Return of the native article - November 2013
PUBLISHED: 13:51 27 November 2013 | UPDATED: 13:51 27 November 2013
Anthony Blake Photography
Thomas Hardy cocktails, three viscounts and Mr Tumble's dad; enough to dazzle even a hard-nosed Fleet Street hack - and, more importantly, his daughter.
I have always, bar an industrious fortnight back in 1982, been far too idle to keep a diary. And that is no doubt why I am so impressed by diarists: from Samuel Pepys to John Fowles.
In November 1963, exactly 50 years ago and just two years before he moved to Dorset, Fowles noted how he was struggling to perfect The Magus, surely one of the cleverest novels ever written. Who could not admire a book that begins with De Sade, closes on a Latin couplet and includes the marvellous word “desipience”?
When asked that age-old, time-wasting question – “Who would you invite to your ideal dinner party?”– Fowles, my intellectual pin-up ever since I was 16, always topped my list. That is, until now.
For I now know exactly who to invite, because I was sitting next to them on Saturday night: Mr Tumble’s dad and Valerie Singleton.
A journalist for a hundred years, I don’t really do starstruck anymore. I’ve interviewed Dannii Minogue in a bikini, Bernard Manning in his underpants and Fowles himself in a nightie. I’ve made Marco Pierre White cry, fallen madly in love with Kirstie Allsopp and grappled with Sid Owen.
But I was wholly undone at Puddletown’s palatial Waterston Manor - Hardy’s inspiration for Bathsheba’s estate in Far from the Madding Crowd, no less - helped on my way by our hostess Katherine’s rocket-propelled Gabriel Oak cocktails: 60 per cent goodness, 40 per cent gin.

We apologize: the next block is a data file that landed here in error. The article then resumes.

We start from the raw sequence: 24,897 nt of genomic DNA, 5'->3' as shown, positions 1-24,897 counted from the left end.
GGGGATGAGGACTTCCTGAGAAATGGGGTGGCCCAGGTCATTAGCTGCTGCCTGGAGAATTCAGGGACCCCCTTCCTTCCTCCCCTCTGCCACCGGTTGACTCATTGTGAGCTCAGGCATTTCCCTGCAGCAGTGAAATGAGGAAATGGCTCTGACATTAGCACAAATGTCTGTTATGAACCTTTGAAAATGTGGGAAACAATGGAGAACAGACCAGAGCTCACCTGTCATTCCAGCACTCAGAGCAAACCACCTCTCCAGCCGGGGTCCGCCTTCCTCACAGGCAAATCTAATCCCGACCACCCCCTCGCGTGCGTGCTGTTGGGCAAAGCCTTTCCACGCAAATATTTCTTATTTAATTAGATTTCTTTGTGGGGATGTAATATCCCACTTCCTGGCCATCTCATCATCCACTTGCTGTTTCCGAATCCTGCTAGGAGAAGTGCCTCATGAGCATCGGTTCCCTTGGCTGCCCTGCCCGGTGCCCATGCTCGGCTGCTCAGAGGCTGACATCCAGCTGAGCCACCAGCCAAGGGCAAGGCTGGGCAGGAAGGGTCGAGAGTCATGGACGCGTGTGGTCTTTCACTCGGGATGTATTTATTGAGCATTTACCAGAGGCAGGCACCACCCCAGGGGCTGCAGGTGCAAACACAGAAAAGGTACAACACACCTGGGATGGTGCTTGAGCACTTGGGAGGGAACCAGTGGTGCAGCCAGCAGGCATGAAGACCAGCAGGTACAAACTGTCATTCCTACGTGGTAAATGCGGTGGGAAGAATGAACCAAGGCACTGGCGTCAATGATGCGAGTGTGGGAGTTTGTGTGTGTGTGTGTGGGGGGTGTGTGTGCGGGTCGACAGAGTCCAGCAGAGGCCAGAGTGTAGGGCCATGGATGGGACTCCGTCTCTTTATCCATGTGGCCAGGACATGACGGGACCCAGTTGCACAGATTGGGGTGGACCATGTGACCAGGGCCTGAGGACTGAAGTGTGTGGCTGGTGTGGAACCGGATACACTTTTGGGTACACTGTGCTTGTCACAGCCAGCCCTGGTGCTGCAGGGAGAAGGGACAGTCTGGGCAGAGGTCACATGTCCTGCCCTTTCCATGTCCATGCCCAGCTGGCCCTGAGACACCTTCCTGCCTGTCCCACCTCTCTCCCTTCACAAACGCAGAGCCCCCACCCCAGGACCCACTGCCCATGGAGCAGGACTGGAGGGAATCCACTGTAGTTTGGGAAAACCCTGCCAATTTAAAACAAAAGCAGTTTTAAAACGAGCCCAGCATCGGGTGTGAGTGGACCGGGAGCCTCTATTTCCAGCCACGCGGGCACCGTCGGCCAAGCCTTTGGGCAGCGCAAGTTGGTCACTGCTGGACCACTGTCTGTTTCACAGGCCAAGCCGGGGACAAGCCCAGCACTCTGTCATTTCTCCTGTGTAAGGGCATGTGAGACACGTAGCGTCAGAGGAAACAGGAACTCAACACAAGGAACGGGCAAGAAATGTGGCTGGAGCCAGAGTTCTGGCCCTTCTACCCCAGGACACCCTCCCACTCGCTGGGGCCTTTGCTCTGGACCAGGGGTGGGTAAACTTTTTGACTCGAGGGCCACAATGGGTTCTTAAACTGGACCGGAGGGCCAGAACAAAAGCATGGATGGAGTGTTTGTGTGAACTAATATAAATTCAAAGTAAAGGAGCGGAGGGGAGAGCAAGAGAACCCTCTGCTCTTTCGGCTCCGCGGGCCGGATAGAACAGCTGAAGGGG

When I told my seven-year-old daughter Dory on Sunday morning that I had just met Guy Fletcher - the father of her beloved CBeebies star Justin, AKA Mr Tumble - I was elevated to immediate superdaddy status, a rank not held since I inadvertently introduced Dory to the equally brilliant Rachel Bright, her number one author, three years ago.
Songwriter Guy – who penned one of Elvis’ hits – was unsurprisingly lovely. He even shares my utter distrust and avoidance of dancing.
Happily, however, Blue Peter’s Val does not. Indeed, her enthusiastic shimmy to the boom of Gangnam Style must go down as one of the most life-affirming and joyous sights I have ever witnessed.
In fact, the entire bash – thrown to celebrate the glorious photographs of our mutual friend Lucy - was dotted with unexpected, starry delights. From watching two gimlet-eyed wives hurdling furniture – and their husbands - to meet Jeremy Vine, to being dazzled by Katherine, a woman who makes even tooth floss fascinating and whose impossibly grand house makes me want to weep with impressed envy.
But I was so tickled by meeting Guy – who I simply must stop calling Grandpa Tumble – that, on a wild London night out with a bevy of old Fleet Street chums, I couldn’t resist regaling them, thinking they’d be similarly taken.
Sadly, my jolly tale met with baffled silence, broken only by the features editor of The Sun, who asked: “Who on earth is Mr Tumble?” And there you have it: proof if proof were needed. Newspapers are going to the dogs.